Penalties for Federal Motor Vehicle Theft
For transporting, selling, or receiving stolen vehicles, you can receive up to 10 years in prison and fines. You can also face charges and penalties for trafficking in certain motor vehicles or motor vehicle parts, particularly if the VIN number or other identifying information has been removed, scratched out, or altered. If convicted of owning or operating a chop shop, you could receive up to 15 years in prison and fines.
The law also mandates that you forfeit the motor vehicle or other stolen property, and you may have to pay restitution to the rightful owner of the vehicle or property for any damage you caused or for the total loss of the vehicle.
Along with charges for motor vehicle theft, you can face other charges depending on the circumstances of the case. For instance, prosecutors may be able to charge you with:
- Armed robbery
- Organized crime (RICO) charges
- Auto dealer fraud
Some crimes carry sentences that can go as high as 20 years to life in prison. You may even face charges for fraud and counterfeiting if you change the VIN numbers, for instance.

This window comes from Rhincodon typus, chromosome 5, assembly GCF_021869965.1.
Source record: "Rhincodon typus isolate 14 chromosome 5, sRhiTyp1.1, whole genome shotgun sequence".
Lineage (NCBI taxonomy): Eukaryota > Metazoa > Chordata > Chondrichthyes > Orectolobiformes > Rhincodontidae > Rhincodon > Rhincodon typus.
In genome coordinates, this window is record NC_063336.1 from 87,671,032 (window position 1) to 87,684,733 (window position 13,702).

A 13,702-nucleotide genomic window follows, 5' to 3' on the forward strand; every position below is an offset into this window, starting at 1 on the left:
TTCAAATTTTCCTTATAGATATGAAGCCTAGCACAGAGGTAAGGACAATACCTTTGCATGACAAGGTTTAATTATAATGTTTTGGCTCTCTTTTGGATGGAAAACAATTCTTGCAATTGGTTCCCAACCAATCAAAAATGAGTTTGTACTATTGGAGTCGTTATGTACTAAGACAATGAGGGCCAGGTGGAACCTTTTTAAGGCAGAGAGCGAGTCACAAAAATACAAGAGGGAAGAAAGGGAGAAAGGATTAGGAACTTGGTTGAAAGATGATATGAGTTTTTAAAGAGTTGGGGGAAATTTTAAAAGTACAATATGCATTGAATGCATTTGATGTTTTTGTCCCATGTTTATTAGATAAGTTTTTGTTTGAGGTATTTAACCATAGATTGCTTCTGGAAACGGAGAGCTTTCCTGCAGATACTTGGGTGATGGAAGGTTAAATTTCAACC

Additionally, there are other so-called “exceptional circumstances” that can lead to federal charges, including using the stolen vehicle to commit another felony and stealing heavy construction or farm equipment, among others.
Defenses for Interstate Violation of Protection Order
The government takes allegations of motor vehicle theft seriously and prosecutes cases aggressively. However, prosecutors must prove your guilt beyond a reasonable doubt to all 12 jurors to convict you.
You likely have defense options available, and you need an objective case evaluation from an experienced defense attorney. After reviewing your case, your attorney could identify any of the following defense options:
- Lack of intent to permanently deprive – If you take a car but intend on returning it to the owner, you shouldn't face charges for car theft. A crime like joy-riding has its own penalties, but they are usually far less severe than motor vehicle theft.
- Lack of knowledge – You didn't know the car was stolen or that the vehicle parts you were carrying were stolen.
- Owner consent – If the owner of the car gave you consent to take the vehicle, then you did not commit a crime.
However, you could be in a situation where you were using the vehicle for an unauthorized purpose, and the owner reported the car stolen. One example is if you have access to a company car and take it somewhere you weren't supposed to. Also, some parents will report a vehicle stolen if their child takes the family car without permission, for instance. While you may face charges for unauthorized use of a vehicle, the penalties will likely be far less serious.
Contact an Experienced Federal Defense Attorney
Attorney Joseph D. Lento has successfully defended many clients in New Jersey district court on interstate violation of protection order charges and other federal offenses. Call the Lento Law Firm Team at 888-535-3686 or fill out our contact form to request a confidential consultation.